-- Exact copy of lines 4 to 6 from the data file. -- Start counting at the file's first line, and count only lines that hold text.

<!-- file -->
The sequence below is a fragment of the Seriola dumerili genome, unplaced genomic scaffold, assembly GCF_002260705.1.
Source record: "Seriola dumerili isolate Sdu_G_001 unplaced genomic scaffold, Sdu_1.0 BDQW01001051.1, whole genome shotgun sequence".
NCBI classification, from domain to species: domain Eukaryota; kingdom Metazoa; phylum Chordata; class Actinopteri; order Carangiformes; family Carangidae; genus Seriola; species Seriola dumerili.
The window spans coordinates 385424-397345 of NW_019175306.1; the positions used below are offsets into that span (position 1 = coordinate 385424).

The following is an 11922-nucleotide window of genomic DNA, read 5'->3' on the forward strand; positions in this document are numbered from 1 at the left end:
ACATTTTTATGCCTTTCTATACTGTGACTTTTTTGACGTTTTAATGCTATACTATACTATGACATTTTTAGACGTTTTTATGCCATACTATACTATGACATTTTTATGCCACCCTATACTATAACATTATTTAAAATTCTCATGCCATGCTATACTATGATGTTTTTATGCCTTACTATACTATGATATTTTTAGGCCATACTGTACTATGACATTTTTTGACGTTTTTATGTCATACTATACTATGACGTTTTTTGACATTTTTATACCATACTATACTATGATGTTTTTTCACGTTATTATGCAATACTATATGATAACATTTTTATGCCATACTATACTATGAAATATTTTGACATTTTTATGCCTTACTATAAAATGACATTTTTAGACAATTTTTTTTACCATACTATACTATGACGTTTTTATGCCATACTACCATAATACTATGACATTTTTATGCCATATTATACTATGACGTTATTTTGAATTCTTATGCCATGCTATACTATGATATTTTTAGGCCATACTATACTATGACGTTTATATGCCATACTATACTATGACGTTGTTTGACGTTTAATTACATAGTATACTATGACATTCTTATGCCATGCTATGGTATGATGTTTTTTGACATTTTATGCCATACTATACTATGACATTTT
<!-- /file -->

The window spans coordinates 385424-397345 of NW_019175306.1; the positions used below are offsets into that span (position 1 = coordinate 385424).

The following is an 11922-nucleotide window of genomic DNA, read 5'->3' on the forward strand; positions in this document are numbered from 1 at the left end:
ACATTTTTATGCCTTTCTATACTGTGACTTTTTTGACGTTTTAATGCTATACTATACTATGACATTTTTAGACGTTTTTATGCCATACTATACTATGACATTTTTATGCCACCCTATACTATAACATTATTTAAAATTCTCATGCCATGCTATACTATGATGTTTTTATGCCTTACTATACTATGATATTTTTAGGCCATACTGTACTATGACATTTTTTGACGTTTTTATGTCATACTATACTATGACGTTTTTTGACATTTTTATACCATACTATACTATGATGTTTTTTCACGTTATTATGCAATACTATATGATAACATTTTTATGCCATACTATACTATGAAATATTTTGACATTTTTATGCCTTACTATAAAATGACATTTTTAGACAATTTTTTTTACCATACTATACTATGACGTTTTTATGCCATACTACCATAATACTATGACATTTTTATGCCATATTATACTATGACGTTATTTTGAATTCTTATGCCATGCTATACTATGATATTTTTAGGCCATACTATACTATGACGTTTATATGCCATACTATACTATGACGTTGTTTGACGTTTAATTACATAGTATACTATGACATTCTTATGCCATGCTATGGTATGATGTTTTTTGACATTTTATGCCATACTATACTATGACATTTT